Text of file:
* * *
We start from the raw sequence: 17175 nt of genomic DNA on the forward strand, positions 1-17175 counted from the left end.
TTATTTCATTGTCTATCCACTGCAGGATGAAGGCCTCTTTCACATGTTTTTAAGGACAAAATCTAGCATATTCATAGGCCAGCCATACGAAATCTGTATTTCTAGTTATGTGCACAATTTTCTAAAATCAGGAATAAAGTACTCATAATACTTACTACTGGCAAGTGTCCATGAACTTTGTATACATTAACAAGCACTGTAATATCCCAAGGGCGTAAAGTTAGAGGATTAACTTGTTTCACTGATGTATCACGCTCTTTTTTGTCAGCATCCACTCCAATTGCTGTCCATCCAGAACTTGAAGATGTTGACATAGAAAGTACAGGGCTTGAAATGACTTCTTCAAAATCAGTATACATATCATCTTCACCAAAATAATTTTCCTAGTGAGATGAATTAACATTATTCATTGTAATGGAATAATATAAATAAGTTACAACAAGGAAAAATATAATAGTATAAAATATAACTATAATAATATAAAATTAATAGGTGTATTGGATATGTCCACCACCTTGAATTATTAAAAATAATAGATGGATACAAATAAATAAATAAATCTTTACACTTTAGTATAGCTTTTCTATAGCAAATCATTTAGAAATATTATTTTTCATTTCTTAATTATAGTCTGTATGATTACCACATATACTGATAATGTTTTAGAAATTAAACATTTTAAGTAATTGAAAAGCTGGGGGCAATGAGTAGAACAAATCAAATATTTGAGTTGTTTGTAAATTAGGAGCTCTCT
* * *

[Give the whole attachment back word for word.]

We start from the raw sequence: 17175 nt of genomic DNA on the forward strand, positions 1-17175 counted from the left end.
TTATTTCATTGTCTATCCACTGCAGGATGAAGGCCTCTTTCACATGTTTTTAAGGACAAAATCTAGCATATTCATAGGCCAGCCATACGAAATCTGTATTTCTAGTTATGTGCACAATTTTCTAAAATCAGGAATAAAGTACTCATAATACTTACTACTGGCAAGTGTCCATGAACTTTGTATACATTAACAAGCACTGTAATATCCCAAGGGCGTAAAGTTAGAGGATTAACTTGTTTCACTGATGTATCACGCTCTTTTTTGTCAGCATCCACTCCAATTGCTGTCCATCCAGAACTTGAAGATGTTGACATAGAAAGTACAGGGCTTGAAATGACTTCTTCAAAATCAGTATACATATCATCTTCACCAAAATAATTTTCCTAGTGAGATGAATTAACATTATTCATTGTAATGGAATAATATAAATAAGTTACAACAAGGAAAAATATAATAGTATAAAATATAACTATAATAATATAAAATTAATAGGTGTATTGGATATGTCCACCACCTTGAATTATTAAAAATAATAGATGGATACAAATAAATAAATAAATCTTTACACTTTAGTATAGCTTTTCTATAGCAAATCATTTAGAAATATTATTTTTCATTTCTTAATTATAGTCTGTATGATTACCACATATACTGATAATGTTTTAGAAATTAAACATTTTAAGTAATTGAAAAGCTGGGGGCAATGAGTAGAACAAATCAAATATTTGAGTTGTTTGTAAATTAGGAGCTCTCT